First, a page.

2005 Salt Lake City Annual Meeting (October 16–19, 2005)

Paper No. 3
Presentation Time: 8:30 AM


GETTINGS, Paul1, HURLOW, Hugh2 and CHAPMAN, David S.1, (1)Geology and Geophysics, University of Utah, WBB 719, 135 South 1460 East, Salt Lake City, UT 84112, (2)Utah Geological Survey, Salt Lake City, UT 84114, gettings@earth.utah.edu

Repeat precision gravity measurements provide an economical way to track aquifer storage changes through time and space. In early 2004, the Weber River Water Conservancy District in northern Utah began an aquifer storage and recovery pilot project by infiltrating river water into a depleted unconfined aquifer. We have tracked infiltrated water through two infiltration cycles (early 2004-fall 2005) over a network of 28 stations around the site and adjacent mountains. Gravity surveys were repeated at approximately two week intervals; monthly rapid-static GPS campaigns monitored ground deformation across the stations.

In Feburary 2004, we established a baseline prior to infiltration to quantify natural signals and measurment noise, resulting in a significance level of 20 μGal. Initial infiltration occured between March and July 2004, reaching a total infiltrated volume of 750 000 m3. Gravity changes at the site peaked at ~100 μGal above baseline. Gaussian integration of the 2004 peak gravity signal is consistent with the total infiltration volume.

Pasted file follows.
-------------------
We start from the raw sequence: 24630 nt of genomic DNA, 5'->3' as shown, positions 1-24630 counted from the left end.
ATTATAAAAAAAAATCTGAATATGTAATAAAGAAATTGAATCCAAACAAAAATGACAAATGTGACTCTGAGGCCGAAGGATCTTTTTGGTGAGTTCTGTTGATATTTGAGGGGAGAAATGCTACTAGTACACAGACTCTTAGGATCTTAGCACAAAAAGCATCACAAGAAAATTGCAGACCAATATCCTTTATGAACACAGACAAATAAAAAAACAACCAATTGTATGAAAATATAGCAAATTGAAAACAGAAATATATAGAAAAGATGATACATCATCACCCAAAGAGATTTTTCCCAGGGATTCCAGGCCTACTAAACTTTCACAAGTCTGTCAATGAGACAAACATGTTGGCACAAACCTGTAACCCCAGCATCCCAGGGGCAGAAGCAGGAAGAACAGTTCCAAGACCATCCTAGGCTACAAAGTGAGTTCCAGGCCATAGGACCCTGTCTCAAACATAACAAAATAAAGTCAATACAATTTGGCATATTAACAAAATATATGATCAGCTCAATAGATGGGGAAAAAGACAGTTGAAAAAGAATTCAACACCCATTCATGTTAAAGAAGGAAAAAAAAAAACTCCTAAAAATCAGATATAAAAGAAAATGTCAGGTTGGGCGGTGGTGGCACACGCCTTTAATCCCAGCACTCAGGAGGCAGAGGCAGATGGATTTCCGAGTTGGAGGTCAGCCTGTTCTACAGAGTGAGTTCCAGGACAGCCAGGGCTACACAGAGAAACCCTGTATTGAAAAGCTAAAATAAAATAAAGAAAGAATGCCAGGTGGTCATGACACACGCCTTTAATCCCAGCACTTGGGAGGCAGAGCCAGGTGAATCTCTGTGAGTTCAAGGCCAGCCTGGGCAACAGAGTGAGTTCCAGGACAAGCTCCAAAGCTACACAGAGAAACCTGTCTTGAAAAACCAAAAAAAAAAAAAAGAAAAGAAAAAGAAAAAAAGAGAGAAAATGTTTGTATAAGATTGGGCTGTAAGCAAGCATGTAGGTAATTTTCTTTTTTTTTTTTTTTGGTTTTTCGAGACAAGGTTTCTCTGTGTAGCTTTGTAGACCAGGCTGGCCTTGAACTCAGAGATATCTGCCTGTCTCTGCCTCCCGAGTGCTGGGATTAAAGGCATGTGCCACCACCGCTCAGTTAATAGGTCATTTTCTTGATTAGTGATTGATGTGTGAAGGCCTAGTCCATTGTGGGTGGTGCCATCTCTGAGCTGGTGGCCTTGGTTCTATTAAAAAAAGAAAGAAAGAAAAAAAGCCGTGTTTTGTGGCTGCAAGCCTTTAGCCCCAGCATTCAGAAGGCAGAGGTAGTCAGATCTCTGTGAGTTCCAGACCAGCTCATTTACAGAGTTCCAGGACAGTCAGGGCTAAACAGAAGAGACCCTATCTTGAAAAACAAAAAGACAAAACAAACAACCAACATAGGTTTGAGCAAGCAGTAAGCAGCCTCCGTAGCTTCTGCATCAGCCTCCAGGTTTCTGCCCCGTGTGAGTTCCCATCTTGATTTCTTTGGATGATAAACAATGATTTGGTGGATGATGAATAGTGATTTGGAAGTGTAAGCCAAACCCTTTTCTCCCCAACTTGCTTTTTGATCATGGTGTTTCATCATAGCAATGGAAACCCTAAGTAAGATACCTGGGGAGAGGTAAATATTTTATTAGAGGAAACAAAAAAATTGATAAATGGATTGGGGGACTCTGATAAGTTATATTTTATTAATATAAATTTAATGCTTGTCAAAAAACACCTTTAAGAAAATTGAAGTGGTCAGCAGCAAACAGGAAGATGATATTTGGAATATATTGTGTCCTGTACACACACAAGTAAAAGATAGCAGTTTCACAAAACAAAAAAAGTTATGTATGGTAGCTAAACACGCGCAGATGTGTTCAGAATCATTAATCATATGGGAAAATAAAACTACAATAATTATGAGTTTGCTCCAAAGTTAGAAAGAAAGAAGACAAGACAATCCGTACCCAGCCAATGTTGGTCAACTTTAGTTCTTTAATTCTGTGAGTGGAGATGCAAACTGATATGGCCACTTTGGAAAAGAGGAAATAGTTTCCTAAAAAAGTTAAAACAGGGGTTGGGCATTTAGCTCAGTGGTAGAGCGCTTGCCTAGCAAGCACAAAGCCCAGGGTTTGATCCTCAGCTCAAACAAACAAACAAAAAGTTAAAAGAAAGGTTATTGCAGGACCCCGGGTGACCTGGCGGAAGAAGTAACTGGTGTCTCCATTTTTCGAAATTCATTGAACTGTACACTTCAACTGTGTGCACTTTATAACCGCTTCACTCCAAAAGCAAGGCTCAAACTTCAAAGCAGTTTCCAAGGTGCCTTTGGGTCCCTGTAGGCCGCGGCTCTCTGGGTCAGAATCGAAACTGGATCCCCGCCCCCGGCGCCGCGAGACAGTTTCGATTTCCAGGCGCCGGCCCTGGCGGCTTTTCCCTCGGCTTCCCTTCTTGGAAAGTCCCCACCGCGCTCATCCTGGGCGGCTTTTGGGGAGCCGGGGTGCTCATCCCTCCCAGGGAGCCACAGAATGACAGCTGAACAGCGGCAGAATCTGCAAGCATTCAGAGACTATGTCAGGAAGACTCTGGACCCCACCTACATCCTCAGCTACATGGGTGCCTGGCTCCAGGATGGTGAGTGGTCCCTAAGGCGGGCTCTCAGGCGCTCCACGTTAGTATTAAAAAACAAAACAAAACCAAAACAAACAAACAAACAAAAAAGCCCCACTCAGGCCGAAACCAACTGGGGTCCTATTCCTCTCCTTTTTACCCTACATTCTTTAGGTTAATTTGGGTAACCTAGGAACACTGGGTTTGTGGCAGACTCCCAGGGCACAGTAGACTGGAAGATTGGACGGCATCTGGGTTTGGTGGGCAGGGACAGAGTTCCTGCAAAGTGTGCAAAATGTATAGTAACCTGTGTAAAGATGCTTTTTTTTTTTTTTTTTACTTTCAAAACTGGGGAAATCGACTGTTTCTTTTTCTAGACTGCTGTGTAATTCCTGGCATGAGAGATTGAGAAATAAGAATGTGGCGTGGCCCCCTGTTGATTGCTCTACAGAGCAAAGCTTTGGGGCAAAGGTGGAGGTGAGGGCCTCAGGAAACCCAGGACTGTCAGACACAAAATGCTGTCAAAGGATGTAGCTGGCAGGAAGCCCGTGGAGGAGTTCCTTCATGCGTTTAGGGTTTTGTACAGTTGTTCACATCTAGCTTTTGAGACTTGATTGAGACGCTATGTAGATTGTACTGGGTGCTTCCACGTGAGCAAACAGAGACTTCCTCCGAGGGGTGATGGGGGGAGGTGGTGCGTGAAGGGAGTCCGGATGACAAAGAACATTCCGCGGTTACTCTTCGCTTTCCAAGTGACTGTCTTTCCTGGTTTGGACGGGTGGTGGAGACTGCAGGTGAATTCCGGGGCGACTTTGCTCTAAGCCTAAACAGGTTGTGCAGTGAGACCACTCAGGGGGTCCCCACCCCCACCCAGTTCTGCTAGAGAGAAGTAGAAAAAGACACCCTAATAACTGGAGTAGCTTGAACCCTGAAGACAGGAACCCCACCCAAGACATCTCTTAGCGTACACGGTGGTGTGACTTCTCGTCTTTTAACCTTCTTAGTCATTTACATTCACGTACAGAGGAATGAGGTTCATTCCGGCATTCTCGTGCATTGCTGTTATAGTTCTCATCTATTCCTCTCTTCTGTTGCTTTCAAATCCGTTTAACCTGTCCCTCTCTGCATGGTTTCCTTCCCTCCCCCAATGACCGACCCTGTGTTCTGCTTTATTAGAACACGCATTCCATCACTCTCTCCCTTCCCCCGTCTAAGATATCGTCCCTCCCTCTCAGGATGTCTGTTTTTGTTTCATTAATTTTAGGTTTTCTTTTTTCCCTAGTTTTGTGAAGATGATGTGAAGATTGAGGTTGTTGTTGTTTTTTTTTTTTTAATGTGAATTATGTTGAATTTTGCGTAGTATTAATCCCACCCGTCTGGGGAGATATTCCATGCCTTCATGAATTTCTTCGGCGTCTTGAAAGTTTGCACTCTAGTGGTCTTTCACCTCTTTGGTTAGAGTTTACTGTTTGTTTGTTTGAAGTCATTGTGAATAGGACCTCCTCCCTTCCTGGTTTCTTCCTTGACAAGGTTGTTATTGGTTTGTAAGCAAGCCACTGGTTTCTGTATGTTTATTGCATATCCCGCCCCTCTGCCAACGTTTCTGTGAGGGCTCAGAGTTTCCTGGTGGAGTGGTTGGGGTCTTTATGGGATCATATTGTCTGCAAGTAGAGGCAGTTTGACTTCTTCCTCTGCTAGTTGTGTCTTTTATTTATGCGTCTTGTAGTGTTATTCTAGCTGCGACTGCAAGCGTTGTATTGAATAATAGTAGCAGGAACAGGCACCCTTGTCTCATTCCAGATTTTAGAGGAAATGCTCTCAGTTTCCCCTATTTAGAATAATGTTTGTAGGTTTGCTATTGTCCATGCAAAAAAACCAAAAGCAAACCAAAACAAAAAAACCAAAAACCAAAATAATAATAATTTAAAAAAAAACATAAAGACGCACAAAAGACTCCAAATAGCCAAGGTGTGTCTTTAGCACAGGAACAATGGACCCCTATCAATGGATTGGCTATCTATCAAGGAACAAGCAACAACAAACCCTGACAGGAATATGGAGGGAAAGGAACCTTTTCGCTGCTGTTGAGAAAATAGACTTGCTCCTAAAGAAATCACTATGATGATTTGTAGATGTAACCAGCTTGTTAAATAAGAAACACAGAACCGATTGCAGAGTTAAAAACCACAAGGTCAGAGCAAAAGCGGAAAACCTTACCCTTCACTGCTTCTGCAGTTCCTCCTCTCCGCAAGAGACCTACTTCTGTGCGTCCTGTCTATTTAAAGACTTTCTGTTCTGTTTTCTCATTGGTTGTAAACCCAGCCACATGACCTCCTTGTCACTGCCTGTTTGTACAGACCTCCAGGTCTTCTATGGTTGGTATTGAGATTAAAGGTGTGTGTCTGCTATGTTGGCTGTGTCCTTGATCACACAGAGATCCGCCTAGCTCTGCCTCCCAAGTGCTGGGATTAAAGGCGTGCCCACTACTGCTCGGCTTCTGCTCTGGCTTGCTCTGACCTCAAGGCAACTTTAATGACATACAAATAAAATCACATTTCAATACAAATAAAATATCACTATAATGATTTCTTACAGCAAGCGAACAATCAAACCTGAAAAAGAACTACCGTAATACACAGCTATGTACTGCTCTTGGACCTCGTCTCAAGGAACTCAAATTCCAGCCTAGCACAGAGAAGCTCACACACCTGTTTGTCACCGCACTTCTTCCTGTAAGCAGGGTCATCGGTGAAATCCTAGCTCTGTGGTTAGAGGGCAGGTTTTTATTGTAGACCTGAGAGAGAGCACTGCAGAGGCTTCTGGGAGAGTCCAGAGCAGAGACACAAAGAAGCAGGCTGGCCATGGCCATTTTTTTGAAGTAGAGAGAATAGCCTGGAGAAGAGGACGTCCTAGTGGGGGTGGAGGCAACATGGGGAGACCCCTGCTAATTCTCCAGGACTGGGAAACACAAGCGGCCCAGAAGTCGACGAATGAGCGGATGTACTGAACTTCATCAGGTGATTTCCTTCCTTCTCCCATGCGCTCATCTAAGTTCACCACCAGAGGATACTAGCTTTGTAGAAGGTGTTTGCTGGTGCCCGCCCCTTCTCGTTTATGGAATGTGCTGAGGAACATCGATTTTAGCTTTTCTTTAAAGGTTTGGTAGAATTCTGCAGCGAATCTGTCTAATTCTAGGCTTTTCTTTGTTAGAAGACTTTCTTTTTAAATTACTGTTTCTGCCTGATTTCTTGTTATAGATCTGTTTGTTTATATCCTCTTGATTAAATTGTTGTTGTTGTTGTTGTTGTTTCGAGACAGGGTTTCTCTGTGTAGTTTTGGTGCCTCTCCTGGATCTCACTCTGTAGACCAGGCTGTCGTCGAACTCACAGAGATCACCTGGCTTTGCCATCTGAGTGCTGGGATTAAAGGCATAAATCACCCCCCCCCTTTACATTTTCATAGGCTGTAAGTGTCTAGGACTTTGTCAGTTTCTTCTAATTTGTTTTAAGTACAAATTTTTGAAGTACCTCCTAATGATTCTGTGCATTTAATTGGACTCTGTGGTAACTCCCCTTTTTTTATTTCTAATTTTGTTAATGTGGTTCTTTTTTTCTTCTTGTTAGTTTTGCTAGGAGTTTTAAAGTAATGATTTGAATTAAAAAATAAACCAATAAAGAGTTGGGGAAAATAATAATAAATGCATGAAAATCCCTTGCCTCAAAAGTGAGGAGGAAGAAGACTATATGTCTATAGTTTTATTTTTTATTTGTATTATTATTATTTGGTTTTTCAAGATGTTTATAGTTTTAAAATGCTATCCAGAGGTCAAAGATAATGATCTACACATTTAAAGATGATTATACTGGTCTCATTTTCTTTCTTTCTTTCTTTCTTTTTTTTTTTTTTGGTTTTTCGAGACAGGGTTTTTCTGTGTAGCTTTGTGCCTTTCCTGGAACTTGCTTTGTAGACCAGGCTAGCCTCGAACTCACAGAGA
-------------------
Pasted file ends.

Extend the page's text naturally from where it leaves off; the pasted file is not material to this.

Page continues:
Repeat gravity surveys through the fall of 2004 tracked the decline of the infiltration mound to a minimum of ~45 μGal. The second year of infiltration spanned March to May 2005, with concurrent gravity monitoring. As in 2004, gravity monitoring indicated the presence of a recharge mound under the infiltration site, with a peak value of 179 μGal. Monitoring during and after infiltration in 2004 and 2005 tracked horizontal migration of mass consistent with known hydraulic gradients. GPS monitoring showed negligable station motion during the study.